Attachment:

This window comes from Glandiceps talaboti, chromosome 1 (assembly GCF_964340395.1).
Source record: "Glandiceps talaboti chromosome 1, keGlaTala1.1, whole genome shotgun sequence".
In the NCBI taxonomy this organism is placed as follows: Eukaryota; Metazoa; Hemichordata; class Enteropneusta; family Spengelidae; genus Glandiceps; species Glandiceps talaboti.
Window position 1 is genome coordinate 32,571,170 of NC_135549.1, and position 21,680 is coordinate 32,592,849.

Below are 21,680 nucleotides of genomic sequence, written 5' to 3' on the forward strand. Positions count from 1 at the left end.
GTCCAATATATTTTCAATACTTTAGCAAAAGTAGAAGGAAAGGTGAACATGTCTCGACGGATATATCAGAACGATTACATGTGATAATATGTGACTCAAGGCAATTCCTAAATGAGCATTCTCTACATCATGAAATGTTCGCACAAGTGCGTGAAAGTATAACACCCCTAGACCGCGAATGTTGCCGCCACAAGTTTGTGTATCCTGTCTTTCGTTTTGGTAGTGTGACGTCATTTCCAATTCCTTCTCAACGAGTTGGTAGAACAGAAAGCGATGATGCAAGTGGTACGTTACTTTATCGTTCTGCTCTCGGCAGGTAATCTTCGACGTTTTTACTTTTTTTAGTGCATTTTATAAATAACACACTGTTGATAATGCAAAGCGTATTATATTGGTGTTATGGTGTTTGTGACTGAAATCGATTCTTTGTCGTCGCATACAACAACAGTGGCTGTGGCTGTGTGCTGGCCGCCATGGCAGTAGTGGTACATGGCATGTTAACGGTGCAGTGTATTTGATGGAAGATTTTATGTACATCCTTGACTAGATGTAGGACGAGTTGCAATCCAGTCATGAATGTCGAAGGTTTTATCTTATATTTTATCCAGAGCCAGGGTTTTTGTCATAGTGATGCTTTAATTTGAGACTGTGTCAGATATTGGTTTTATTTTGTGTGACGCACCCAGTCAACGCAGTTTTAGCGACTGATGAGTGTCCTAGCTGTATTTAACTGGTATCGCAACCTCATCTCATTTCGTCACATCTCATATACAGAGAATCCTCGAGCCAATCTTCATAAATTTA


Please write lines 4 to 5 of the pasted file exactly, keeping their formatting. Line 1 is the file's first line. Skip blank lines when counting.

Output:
Window position 1 is genome coordinate 32,571,170 of NC_135549.1, and position 21,680 is coordinate 32,592,849.

Below are 21,680 nucleotides of genomic sequence, written 5' to 3' on the forward strand. Positions count from 1 at the left end.